Call Quality:

The call quality on the Motorola DROID RAZR MAXX HD is quite good, and is identical to what we experienced with the DROID RAZR HD, as voices on our end had full tones and sounded natural; though we did notice that the call volume wasn’t as loud as some other phones (even when turned all the way up). People that we called also said that we sounded natural on their end as well. When we activated the rear speakerphone, voices had very little distortion, but the output is simply too weak to use in noisy environments.

During out testing, we didn’t drop any calls and it showed good signal strength of -91dBm. But when using data connections, we saw 4G LTE signal strength vary between -98dBm and -106dBm when outside, and up to -120dBm inside, which often times would then change over to 3G EVDO on its own. This is not uncommon, as we’ve experienced the same thing on most all of Verizon’s 4G LTE smartphones.

Battery:

As with the original DROID RAZR MAXX, the new DROID RAZR MAXX HD comes with an impressive 3300mAh battery, which was able to provide us up to 17 hours of continuous talk time on a full charge, or 4-5 days of mixed usage. While the standard DROID RAZR HD has a smaller 2530mAh battery that achieved up to 14 hours of talk time on a full charge, or 3 days of mixed usage.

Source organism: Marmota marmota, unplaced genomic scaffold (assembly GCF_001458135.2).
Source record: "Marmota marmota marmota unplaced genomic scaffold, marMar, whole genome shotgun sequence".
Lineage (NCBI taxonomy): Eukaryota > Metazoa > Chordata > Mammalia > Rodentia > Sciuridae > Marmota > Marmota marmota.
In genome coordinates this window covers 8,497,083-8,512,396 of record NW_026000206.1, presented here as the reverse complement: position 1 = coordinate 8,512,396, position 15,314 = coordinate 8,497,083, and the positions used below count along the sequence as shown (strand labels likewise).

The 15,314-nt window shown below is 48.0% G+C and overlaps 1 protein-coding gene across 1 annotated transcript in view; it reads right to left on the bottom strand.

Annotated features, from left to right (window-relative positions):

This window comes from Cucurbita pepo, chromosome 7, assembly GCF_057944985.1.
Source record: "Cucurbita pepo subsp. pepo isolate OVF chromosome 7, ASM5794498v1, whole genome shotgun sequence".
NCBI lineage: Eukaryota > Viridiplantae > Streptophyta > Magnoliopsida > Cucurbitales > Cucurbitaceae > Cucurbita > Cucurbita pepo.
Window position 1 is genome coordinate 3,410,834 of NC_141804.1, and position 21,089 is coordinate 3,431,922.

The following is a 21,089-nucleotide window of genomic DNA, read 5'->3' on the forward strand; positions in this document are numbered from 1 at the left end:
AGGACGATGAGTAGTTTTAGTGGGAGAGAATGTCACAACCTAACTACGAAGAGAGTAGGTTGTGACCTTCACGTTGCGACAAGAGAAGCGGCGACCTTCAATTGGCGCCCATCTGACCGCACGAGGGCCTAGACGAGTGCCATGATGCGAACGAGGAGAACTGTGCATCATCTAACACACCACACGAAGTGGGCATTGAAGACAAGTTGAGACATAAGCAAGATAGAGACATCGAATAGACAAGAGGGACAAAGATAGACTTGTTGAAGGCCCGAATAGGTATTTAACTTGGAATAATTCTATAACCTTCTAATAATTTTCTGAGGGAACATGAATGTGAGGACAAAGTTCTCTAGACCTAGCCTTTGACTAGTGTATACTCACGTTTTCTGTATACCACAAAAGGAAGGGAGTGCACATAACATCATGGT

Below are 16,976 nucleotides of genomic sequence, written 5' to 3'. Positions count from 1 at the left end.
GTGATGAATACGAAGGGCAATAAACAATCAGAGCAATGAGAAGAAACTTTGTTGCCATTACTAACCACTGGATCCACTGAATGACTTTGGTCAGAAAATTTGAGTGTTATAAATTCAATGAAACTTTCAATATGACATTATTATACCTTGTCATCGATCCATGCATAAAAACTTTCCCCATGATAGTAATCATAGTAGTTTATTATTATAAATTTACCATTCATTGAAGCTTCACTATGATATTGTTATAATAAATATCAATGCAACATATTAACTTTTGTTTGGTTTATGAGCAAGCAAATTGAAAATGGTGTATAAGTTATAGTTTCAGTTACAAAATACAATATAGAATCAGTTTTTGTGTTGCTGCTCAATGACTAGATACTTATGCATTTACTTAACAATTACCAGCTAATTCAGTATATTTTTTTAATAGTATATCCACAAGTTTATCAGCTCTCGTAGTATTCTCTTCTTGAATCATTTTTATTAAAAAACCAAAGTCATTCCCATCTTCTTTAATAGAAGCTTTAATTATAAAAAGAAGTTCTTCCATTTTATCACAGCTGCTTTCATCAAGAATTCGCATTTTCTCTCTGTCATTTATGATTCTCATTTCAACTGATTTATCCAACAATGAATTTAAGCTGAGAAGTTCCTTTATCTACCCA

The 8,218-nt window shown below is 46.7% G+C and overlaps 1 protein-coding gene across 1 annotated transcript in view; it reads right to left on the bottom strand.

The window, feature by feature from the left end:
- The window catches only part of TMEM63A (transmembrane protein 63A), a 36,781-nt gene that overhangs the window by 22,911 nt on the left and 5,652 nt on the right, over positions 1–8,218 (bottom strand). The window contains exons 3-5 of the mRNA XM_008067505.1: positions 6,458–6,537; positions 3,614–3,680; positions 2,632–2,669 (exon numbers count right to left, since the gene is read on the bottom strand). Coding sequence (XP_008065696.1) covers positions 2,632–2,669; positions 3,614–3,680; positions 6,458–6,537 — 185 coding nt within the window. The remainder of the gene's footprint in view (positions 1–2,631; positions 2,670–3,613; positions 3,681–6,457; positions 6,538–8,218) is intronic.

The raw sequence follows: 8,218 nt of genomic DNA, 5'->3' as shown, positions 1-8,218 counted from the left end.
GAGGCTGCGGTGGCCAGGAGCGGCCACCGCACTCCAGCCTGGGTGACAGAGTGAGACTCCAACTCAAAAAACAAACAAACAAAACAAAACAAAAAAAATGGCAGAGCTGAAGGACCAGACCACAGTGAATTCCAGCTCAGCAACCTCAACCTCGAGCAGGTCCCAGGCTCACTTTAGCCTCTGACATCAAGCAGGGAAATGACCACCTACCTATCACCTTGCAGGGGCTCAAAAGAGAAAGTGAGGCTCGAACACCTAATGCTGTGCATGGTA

Conclusion:

If you are looking at purchasing a high-end Android smartphone from Verizon, your current choices at the moment are the Samsung Galaxy S III or either the Motorola DROID RAZR MAXX HD and DROID RAZR HD, as they all offer large 720p HD displays, and are using the 1.5GHz dual-core Snapdragon S4 processor for fast performance.

The Galaxy S III may look more stylish and “flashy”, though its plastic construction does have a cheap feeling to it and doesn’t hold up well to abuse. Meanwhile, the DROID RAZR MAXX HD is more utilitarian in its appearance, but it is built like a tank with Gorilla Glass on the front, Kevlar backing on the rear, and nano coating inside and out to protect it from the occasional splash of water.

In the end, the Motorola DROID RAZR MAXX HD is a nice update from the original DROID RAZR MAXX, but comes with a premium price of $299.99 with a 2 year contract. This is $100 more than the regular DROID RAZR HD, but gets you a larger 3300mAh battery and twice the internal storage. In fact, the DROID RAZR MAXX HD is only $50 more than the 32GB version the Samsung Galaxy S III, and looking at it that way, we feel the price difference may be worth it for some consumers, considering the great battery and the more rugged construction.

Software version on the reviewed unit:
System version: 0.6.25.XT926
Android version: 4.0.4
Baseband version: VANQUISH_BP_1045.711.53.20P
Kernel version: 3.0.8-00039-g4115279
Build number: 7.7.1Q-144_VQW_S334-25
Build date: Sat Sep 15 2012


Motorola DROID RAZR MAXX HD Video Review:



Pros

  • Outstanding battery life
  • Excellent build quality
  • 4.7” Super AMOLED HD display
  • Good call quality

Cons

  • Camera quality should be better at this price
  • Not running Android Jelly Bean out of the box
  • Obnoxious push-pin required for SIM and microSD card access

PhoneArena Rating:

8.7

User Rating:

9.7
19 Reviews

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